As financial anxiety keeps mounting worldwide, comments flourish and joyfully contradict each other. Central banks are bailing out dangerous gamblers, says one. They are skillfully preventing a 1929-style crash, says another one. Things are being gradually normalized, some assert. This is just the beginning of a vicious circle of unforeseen meltdown, just wait, warn others.
One thing all agree about is that uncertainty, which market participants with short memories – many of whom were teenagers or unborn the last big time around – thought was a thing of the past, has made a striking comeback. Uncertainty did not just hit markets all over the world, it is affecting our understanding as well, hence the wide disparity of opinions. A basic principle of high uncertainty is to be careful. This principle also applies to analyses of the situation, even if decisiveness in the face of turmoil is at a premium. Better wait than make things worse. Here are a few observations to sort through the emerging debate.
The origin of the problem is pretty well understood and adequately described in Stephen Cecchetti’s posting. As the US housing bubble is working its way out, mortgaged loans go sour. Since the institutions that granted these loans have promptly sold them on – this is the securitization process – to other institutions, which sold them on to others, and so on again and again, those who suffer losses are the ultimate holders. There are so many of them, all over the world, that no one knows where the losses are being borne. It could even be you, through your pension fund or some innocuous-looking investment.
The second observation that all agree about, is that the total size of the now-infamous subprime loans, even augmented by normal mortgages, does not add up to a huge amount. Normally, most financial institutions should be able to absorb them with much damage. Of course, a few may have bought too much of the stuff and they will go belly-up, but that is how things normally are. Most significant financial institutions should be able to absorb those particular losses.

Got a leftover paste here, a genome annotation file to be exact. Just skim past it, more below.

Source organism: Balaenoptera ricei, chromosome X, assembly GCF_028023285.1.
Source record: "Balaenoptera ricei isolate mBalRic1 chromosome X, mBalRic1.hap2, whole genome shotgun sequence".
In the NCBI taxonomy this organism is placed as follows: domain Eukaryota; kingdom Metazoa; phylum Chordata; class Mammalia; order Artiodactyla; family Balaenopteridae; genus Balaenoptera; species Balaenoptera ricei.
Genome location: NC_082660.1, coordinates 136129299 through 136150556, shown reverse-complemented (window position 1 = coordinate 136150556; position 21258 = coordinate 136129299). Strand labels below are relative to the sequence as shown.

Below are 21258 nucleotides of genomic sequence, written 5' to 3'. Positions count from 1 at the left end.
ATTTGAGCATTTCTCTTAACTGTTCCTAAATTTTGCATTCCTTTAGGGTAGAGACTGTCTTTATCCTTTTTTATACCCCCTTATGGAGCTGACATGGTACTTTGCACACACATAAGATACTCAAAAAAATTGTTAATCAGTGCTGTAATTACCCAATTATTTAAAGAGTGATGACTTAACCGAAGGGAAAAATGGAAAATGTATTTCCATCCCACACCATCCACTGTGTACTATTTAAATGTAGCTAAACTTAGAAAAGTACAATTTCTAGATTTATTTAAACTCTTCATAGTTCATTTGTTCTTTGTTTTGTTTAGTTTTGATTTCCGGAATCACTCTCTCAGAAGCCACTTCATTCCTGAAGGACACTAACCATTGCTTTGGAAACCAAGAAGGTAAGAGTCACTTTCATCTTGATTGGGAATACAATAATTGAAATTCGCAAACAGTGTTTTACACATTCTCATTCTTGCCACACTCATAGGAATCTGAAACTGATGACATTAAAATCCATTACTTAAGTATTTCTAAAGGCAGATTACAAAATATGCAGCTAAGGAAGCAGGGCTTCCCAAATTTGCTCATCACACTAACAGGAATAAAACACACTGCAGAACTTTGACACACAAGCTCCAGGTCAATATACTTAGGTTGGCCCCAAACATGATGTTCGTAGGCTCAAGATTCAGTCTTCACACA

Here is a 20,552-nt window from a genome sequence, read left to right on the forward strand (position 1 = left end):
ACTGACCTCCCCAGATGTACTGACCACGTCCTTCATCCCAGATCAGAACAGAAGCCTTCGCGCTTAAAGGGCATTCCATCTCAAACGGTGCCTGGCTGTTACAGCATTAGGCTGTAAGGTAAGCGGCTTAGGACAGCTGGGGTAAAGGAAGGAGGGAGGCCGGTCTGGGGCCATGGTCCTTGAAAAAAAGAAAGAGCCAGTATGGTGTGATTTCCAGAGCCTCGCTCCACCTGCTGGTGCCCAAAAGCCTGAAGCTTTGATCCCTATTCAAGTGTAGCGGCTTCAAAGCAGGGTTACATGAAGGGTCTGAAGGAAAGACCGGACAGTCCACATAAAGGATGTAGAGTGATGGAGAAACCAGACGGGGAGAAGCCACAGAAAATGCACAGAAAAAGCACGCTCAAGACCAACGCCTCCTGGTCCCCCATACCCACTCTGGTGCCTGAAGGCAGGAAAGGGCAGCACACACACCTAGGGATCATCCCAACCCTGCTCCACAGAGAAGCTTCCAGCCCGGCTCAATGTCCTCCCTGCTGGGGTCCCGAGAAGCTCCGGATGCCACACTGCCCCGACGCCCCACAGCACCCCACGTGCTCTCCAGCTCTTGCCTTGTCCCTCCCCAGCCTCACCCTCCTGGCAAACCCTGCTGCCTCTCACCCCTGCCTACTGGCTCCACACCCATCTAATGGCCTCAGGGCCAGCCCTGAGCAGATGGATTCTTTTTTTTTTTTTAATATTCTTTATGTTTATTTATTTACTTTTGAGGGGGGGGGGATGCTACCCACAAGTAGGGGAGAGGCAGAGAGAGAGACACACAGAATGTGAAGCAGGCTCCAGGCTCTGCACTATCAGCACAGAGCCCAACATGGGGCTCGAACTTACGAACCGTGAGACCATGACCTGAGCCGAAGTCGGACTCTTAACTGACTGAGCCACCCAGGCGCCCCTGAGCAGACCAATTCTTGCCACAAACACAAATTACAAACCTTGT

In fact, no one can claim to be surprised by the mortgage crisis. For years now, the consensus view was that the US housing market was undergoing a bubble. The implication all along was that a correction would occur, with all the consequences. The correction has been underway for months, and in slow motion, which gave plenty of time for all to make adequate preparations. To be sure, some brave contrarians may have thought otherwise and bet accordingly. But it would be a momentous surprise if all respectable large financial institutions did not ready themselves. So far, so good. Why the interbank market crisis, then?
Here comes the securitization story, and it is not controversial either. The dilution of risk is a good thing, no doubt about it. But it is generally the case that any good thing has some drawback. In this case the drawback is that no one knows who holds how much of these bad loans. Where things got bad is that, the same as many other human beings, and maybe a little moreso, financiers are prone to mood swings. When all was going well, they trusted each other as if they had gone to the same schools, which in fact they did. When the situation soured, they went at light speed to the other corner and started to suspect that everyone else was more in trouble, especially those they knew best because they went to school together. So the interbank market froze.